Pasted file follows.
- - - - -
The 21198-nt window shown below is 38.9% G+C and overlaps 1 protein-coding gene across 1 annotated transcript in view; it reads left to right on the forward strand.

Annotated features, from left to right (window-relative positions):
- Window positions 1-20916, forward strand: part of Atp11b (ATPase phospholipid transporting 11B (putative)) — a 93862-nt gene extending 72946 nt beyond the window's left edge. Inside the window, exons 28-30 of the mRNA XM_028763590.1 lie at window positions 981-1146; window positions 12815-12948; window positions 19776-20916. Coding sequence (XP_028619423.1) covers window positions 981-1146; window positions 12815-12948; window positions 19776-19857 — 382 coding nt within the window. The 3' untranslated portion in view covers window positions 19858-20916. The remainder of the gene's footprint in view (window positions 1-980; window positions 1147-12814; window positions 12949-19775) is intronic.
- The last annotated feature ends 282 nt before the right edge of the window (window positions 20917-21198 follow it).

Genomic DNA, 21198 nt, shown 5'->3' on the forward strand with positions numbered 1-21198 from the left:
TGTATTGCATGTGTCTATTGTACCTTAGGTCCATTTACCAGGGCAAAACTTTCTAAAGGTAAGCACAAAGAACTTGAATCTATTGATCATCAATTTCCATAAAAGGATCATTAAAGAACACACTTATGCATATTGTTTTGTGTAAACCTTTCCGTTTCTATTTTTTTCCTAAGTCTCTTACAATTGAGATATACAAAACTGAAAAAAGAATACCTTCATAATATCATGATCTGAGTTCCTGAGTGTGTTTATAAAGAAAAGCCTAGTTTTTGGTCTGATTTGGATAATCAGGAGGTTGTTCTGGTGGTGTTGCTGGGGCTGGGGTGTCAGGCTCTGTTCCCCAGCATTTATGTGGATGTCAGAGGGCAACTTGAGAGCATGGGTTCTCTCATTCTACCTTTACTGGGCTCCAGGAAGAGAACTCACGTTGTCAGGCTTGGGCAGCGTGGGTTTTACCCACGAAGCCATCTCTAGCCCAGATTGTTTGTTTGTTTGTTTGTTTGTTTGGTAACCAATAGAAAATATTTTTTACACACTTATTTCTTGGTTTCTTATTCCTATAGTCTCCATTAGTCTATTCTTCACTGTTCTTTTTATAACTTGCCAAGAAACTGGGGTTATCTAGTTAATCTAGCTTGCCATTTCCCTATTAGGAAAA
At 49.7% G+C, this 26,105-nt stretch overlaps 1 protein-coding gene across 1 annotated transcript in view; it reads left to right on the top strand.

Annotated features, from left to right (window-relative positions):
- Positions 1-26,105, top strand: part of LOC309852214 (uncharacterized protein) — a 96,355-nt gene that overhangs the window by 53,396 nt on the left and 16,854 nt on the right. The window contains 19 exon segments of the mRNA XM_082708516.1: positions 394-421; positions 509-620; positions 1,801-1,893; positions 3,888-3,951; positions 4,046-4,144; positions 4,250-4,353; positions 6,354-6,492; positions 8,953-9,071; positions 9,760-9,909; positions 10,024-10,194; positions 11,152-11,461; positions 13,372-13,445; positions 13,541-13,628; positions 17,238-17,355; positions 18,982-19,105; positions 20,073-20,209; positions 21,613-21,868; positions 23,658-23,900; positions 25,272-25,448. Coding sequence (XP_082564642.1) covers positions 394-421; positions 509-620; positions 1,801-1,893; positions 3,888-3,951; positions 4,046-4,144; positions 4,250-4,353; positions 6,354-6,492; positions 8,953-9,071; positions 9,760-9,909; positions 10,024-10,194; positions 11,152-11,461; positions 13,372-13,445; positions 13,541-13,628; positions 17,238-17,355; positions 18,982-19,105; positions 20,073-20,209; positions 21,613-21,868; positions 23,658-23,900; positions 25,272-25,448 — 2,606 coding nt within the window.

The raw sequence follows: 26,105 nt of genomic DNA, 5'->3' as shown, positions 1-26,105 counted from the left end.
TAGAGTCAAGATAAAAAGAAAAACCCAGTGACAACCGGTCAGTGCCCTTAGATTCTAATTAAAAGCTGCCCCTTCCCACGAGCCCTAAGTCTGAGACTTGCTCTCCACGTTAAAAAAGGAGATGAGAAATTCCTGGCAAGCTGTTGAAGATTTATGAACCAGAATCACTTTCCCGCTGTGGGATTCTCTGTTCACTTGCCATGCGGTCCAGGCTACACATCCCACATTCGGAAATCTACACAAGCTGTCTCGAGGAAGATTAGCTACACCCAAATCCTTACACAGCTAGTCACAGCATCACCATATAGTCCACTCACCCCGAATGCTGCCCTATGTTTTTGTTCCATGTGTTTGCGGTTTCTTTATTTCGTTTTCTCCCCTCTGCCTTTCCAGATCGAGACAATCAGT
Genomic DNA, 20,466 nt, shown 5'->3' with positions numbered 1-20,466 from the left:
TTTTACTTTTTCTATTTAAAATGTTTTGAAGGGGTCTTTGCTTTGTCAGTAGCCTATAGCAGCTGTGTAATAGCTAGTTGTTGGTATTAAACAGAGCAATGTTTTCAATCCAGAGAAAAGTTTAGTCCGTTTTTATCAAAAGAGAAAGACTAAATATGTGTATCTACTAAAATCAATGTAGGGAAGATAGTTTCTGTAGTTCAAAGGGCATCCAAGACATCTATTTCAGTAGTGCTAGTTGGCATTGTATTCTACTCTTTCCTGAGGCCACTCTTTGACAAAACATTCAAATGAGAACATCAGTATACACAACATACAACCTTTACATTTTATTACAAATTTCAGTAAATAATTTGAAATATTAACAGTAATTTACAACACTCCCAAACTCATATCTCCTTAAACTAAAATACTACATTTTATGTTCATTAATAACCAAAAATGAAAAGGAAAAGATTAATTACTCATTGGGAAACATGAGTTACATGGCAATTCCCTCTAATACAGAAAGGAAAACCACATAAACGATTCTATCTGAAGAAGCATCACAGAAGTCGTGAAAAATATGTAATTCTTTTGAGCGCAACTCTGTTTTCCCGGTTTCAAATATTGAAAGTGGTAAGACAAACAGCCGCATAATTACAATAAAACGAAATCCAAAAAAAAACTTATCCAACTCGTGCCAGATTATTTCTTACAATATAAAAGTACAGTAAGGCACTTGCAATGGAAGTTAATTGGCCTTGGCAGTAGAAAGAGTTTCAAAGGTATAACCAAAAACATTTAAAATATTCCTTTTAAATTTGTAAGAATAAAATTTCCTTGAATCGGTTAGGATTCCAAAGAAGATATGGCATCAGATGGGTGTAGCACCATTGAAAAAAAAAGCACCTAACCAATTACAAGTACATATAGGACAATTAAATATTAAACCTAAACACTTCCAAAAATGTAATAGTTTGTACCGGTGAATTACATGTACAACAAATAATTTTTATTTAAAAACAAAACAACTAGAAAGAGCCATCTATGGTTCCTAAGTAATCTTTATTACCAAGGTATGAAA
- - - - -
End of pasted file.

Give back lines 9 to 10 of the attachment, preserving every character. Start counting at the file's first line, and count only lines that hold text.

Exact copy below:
- Positions 1-26,105, top strand: part of LOC309852214 (uncharacterized protein) — a 96,355-nt gene that overhangs the window by 53,396 nt on the left and 16,854 nt on the right. The window contains 19 exon segments of the mRNA XM_082708516.1: positions 394-421; positions 509-620; positions 1,801-1,893; positions 3,888-3,951; positions 4,046-4,144; positions 4,250-4,353; positions 6,354-6,492; positions 8,953-9,071; positions 9,760-9,909; positions 10,024-10,194; positions 11,152-11,461; positions 13,372-13,445; positions 13,541-13,628; positions 17,238-17,355; positions 18,982-19,105; positions 20,073-20,209; positions 21,613-21,868; positions 23,658-23,900; positions 25,272-25,448. Coding sequence (XP_082564642.1) covers positions 394-421; positions 509-620; positions 1,801-1,893; positions 3,888-3,951; positions 4,046-4,144; positions 4,250-4,353; positions 6,354-6,492; positions 8,953-9,071; positions 9,760-9,909; positions 10,024-10,194; positions 11,152-11,461; positions 13,372-13,445; positions 13,541-13,628; positions 17,238-17,355; positions 18,982-19,105; positions 20,073-20,209; positions 21,613-21,868; positions 23,658-23,900; positions 25,272-25,448 — 2,606 coding nt within the window.

The raw sequence follows: 26,105 nt of genomic DNA, 5'->3' as shown, positions 1-26,105 counted from the left end.